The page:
Hong Kong Protests: The Whole Story

Hong Kong is significantly different than other Chinese cities as can be seen by looking through its history.

Hong Kong was a British colony for over 150 years- the Hong Kong island (part of Hong Kong) was ceded by the British through a war in 1842, then the Chinese authorities leased the other part of it for 99 years to the British. In the 1950s it became an important commercial hub enjoying a busy port, this was the time when its economy was rocketing. It also attracted population from Mainland China who were trying to escape the poverty existing in the regions. In the early 1980s when the deadline of the lease was approaching the Chinese authorities and Hong Kong authorities began discussing the future of Hong Kong with the Chinese communist party appealing for Hong Kong to merge with China. In 1984, discussions were held and a treaty was signed between china and Hong Kong under which Hong Kong will become a part of China from 1994 but it will enjoy “greater autonomy, except in defense and foreign affairs” for 50 years which would establish the “one country, two systems” in Hong Kong.

This effectively means that Hong Kong will have its own borders and legal system, freedom of media and free speech.

Hong Kong still enjoys many rights which are not available in Mainland China but rights groups are accusing Chinese authorities of meddling with many affairs in Hong Kong including the incident of expelling many US journalists and also not allowing them to work in Hong Kong, the Chinese authorities are also accused of forcing it’s propaganda in Hong Kong. The current leader of Hong Kong has been elected by a 1200 members council which includes mostly pro-Beijing members who have been elected by only 6% eligible voters. 

Hong Kong’s mini constitution also called the basic law quotes that the members of the legislative council should be elected through a more democratic manner but the Chinese authorities have a different outlook to this way. In 2014, the Chinese authorities said that it would allow the people of Hong Kong to elect their leaders from a list pre-approved by Beijing officials.

The idea of identification in Hong Kong. Most of the Hong Kong residents although residing in China do not identify as themselves as Chinese. A study by the University of Hong Kong showed that most of the Hong Kong residents identify themselves as Hong Kongers - only 11% identify themselves as “Chinese” whereas 71% are not proud of being called “Chinese”. 

The main reasons for this denial of being Chinese comes from the fact that they were a discrete colony for over 150 years.
Although there has been a history of protests in Hong Kong, it has escalated since 2019.

The latest protests
In June 2019, Hong Kong show massive protests against a bill introduced in the Chinese parliament which allowed extraditions to China. This time, the clashes between police and protestors were highly violent.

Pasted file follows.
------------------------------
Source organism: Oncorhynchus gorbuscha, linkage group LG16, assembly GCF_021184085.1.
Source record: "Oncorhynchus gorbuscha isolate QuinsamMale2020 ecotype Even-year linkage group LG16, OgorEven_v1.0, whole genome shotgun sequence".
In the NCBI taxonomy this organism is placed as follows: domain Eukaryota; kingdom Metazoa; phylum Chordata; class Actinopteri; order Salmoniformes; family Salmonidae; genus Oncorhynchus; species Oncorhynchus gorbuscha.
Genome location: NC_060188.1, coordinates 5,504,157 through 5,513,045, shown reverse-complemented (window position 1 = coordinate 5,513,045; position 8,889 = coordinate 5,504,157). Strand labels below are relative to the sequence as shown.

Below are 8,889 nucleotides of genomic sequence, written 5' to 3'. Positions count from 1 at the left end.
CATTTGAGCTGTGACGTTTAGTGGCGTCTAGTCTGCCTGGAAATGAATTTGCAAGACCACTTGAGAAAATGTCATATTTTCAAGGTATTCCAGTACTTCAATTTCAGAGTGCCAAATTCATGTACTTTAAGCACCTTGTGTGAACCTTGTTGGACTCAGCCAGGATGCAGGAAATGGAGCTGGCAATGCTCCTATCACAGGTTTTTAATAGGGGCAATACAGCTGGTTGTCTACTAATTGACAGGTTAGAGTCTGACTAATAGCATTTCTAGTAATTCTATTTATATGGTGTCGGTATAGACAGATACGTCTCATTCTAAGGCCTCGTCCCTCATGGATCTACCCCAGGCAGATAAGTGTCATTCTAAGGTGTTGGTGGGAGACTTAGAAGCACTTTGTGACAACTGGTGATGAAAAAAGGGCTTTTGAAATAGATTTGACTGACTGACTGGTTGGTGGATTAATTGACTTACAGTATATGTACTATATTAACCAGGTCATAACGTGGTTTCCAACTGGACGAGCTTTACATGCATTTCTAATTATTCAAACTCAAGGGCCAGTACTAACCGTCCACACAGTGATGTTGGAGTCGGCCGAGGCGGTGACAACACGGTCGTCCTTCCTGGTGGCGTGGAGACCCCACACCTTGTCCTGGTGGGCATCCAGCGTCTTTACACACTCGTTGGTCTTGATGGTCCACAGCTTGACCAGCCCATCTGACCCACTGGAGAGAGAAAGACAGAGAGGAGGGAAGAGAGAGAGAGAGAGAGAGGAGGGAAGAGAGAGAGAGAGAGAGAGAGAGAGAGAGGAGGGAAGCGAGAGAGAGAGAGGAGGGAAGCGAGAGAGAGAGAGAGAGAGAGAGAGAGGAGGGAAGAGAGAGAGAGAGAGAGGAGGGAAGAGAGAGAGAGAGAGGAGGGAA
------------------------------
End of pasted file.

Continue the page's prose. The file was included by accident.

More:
The bill was halted and later wholly withdrawn but the protests were still going on for an inquiry to be set up to inspect the police actions.
In April this year, the Hong Kong authorities arrested 15 pro-democracy activists for unlawful and unauthorized assemblies.
In May, the Hong Kong watchdogs issued a statement saying that there was no fault on the part of Police in 2019 protests.
The protests had dried down due to the Coronavirus pandemic.
Now, the Chinese authorities have introduced a new defense law which they state as necessary for stabilizing the region. This new law widely broadens the power of the law authorities to investigate, prosecute and punish dissenters.
 This law has been seen all around the world as a way to scrap the autonomy of Hong Kong and its citizens.
Now the Hong Kong education secretary has banned students from singing the protest anthem “glory to Hong Kong” and posting slogans for the pro-democracy protests. The new security law which was conceived in secrecy and passed without much input from Hong Kong allows Beijing to crackdown on a variety of political crimes including separatism and collusion. 
The main details of the new law include:
  he new law include:
1. Maximum punishment for affairs including separatism, collusion and terrorism. These punishments also include life imprisonment in some cases.
2. Inducting students to hate the government in Hong Kong or China is a serious crime.
3.A new Committee for Safeguarding National Security will be allowed to work in secrecy and not be eligible to any legal action. It’s main objective being scrutinizing Hong Kong schools, universities, corporations, non-governmental organizations, news agencies etc.

Conclusion: The passing of this new law has made it impossible for the Hong Kong citizens to protest for democratic rights and has been as an oppressive and derogatory law which will result in the decline of autonomy of Hong Kong starting now.

         - Mayank Mishra 



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